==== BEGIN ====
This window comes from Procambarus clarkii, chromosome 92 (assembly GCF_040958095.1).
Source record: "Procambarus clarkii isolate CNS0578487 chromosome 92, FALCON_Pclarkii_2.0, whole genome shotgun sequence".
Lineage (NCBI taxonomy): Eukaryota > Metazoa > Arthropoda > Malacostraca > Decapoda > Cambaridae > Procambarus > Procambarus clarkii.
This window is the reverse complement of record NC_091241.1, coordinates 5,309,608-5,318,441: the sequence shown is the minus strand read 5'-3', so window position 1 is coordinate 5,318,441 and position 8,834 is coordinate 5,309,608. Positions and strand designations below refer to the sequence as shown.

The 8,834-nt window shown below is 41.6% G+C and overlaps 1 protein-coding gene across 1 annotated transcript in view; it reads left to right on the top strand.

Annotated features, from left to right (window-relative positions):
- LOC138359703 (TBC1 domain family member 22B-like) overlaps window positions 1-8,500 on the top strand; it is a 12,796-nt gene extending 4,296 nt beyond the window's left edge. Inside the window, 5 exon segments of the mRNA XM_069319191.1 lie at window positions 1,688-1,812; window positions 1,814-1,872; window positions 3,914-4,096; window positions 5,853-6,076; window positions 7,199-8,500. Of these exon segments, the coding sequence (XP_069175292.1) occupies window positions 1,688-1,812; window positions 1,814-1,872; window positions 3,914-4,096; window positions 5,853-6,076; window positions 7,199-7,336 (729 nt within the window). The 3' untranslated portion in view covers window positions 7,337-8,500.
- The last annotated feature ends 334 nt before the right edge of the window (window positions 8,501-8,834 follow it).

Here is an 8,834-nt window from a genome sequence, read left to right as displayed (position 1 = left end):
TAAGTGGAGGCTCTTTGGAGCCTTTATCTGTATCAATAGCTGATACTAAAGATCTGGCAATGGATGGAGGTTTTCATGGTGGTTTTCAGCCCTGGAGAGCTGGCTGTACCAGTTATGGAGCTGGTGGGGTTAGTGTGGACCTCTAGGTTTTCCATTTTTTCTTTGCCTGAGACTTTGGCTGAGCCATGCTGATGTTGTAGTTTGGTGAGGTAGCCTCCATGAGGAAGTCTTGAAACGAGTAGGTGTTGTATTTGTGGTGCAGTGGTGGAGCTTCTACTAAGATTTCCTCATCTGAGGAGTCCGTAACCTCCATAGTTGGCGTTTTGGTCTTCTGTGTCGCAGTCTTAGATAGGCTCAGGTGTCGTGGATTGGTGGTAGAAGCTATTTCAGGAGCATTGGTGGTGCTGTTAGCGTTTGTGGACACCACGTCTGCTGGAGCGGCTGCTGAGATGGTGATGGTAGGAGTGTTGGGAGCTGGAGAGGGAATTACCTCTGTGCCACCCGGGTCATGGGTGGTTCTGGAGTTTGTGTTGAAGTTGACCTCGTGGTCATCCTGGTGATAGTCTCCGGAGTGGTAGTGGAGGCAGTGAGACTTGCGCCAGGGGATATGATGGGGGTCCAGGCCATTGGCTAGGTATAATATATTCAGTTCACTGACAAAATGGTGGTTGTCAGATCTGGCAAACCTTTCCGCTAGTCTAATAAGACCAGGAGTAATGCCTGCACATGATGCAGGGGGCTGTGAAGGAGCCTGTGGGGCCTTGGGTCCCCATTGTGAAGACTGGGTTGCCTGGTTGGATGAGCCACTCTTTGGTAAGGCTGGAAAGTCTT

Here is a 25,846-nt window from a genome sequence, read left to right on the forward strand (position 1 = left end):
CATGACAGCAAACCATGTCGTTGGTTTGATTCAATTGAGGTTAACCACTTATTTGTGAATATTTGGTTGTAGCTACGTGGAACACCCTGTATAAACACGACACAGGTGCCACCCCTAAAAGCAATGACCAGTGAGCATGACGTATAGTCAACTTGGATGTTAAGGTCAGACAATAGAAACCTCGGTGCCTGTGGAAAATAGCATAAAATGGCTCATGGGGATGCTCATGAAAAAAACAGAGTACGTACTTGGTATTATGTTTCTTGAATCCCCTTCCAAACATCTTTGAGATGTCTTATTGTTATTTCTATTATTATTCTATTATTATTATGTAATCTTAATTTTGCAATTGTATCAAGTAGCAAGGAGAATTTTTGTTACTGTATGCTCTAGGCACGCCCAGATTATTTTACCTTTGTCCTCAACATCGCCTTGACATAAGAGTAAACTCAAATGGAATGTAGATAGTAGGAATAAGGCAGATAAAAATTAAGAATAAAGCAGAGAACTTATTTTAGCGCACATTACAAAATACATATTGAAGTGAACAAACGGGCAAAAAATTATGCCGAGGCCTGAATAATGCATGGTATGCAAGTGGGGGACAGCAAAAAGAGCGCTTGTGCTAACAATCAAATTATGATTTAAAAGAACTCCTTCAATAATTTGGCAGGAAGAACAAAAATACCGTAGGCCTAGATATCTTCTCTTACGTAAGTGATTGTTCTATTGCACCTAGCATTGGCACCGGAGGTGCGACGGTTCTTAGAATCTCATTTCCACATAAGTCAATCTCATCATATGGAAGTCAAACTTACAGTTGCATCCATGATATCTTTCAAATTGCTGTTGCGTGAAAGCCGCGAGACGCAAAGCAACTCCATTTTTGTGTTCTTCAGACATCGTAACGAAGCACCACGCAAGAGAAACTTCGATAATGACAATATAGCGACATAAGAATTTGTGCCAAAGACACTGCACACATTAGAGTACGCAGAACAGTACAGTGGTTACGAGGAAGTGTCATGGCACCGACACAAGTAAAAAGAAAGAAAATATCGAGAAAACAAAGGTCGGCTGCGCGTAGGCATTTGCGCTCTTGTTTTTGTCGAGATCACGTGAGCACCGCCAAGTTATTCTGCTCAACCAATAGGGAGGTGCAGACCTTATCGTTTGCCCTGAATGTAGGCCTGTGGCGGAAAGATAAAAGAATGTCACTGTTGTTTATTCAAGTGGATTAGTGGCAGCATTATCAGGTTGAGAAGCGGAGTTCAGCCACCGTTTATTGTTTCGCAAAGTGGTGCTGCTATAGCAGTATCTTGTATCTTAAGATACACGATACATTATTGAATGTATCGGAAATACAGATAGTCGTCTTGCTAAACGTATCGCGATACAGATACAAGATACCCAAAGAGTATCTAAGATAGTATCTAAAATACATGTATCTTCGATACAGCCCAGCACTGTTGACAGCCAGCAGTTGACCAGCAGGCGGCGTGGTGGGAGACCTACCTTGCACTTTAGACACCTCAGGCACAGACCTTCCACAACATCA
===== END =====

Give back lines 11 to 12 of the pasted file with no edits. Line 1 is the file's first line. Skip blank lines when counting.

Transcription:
Here is a 25,846-nt window from a genome sequence, read left to right on the forward strand (position 1 = left end):
CATGACAGCAAACCATGTCGTTGGTTTGATTCAATTGAGGTTAACCACTTATTTGTGAATATTTGGTTGTAGCTACGTGGAACACCCTGTATAAACACGACACAGGTGCCACCCCTAAAAGCAATGACCAGTGAGCATGACGTATAGTCAACTTGGATGTTAAGGTCAGACAATAGAAACCTCGGTGCCTGTGGAAAATAGCATAAAATGGCTCATGGGGATGCTCATGAAAAAAACAGAGTACGTACTTGGTATTATGTTTCTTGAATCCCCTTCCAAACATCTTTGAGATGTCTTATTGTTATTTCTATTATTATTCTATTATTATTATGTAATCTTAATTTTGCAATTGTATCAAGTAGCAAGGAGAATTTTTGTTACTGTATGCTCTAGGCACGCCCAGATTATTTTACCTTTGTCCTCAACATCGCCTTGACATAAGAGTAAACTCAAATGGAATGTAGATAGTAGGAATAAGGCAGATAAAAATTAAGAATAAAGCAGAGAACTTATTTTAGCGCACATTACAAAATACATATTGAAGTGAACAAACGGGCAAAAAATTATGCCGAGGCCTGAATAATGCATGGTATGCAAGTGGGGGACAGCAAAAAGAGCGCTTGTGCTAACAATCAAATTATGATTTAAAAGAACTCCTTCAATAATTTGGCAGGAAGAACAAAAATACCGTAGGCCTAGATATCTTCTCTTACGTAAGTGATTGTTCTATTGCACCTAGCATTGGCACCGGAGGTGCGACGGTTCTTAGAATCTCATTTCCACATAAGTCAATCTCATCATATGGAAGTCAAACTTACAGTTGCATCCATGATATCTTTCAAATTGCTGTTGCGTGAAAGCCGCGAGACGCAAAGCAACTCCATTTTTGTGTTCTTCAGACATCGTAACGAAGCACCACGCAAGAGAAACTTCGATAATGACAATATAGCGACATAAGAATTTGTGCCAAAGACACTGCACACATTAGAGTACGCAGAACAGTACAGTGGTTACGAGGAAGTGTCATGGCACCGACACAAGTAAAAAGAAAGAAAATATCGAGAAAACAAAGGTCGGCTGCGCGTAGGCATTTGCGCTCTTGTTTTTGTCGAGATCACGTGAGCACCGCCAAGTTATTCTGCTCAACCAATAGGGAGGTGCAGACCTTATCGTTTGCCCTGAATGTAGGCCTGTGGCGGAAAGATAAAAGAATGTCACTGTTGTTTATTCAAGTGGATTAGTGGCAGCATTATCAGGTTGAGAAGCGGAGTTCAGCCACCGTTTATTGTTTCGCAAAGTGGTGCTGCTATAGCAGTATCTTGTATCTTAAGATACACGATACATTATTGAATGTATCGGAAATACAGATAGTCGTCTTGCTAAACGTATCGCGATACAGATACAAGATACCCAAAGAGTATCTAAGATAGTATCTAAAATACATGTATCTTCGATACAGCCCAGCACTGTTGACAGCCAGCAGTTGACCAGCAGGCGGCGTGGTGGGAGACCTACCTTGCACTTTAGACACCTCAGGCACAGACCTTCCACAACATCA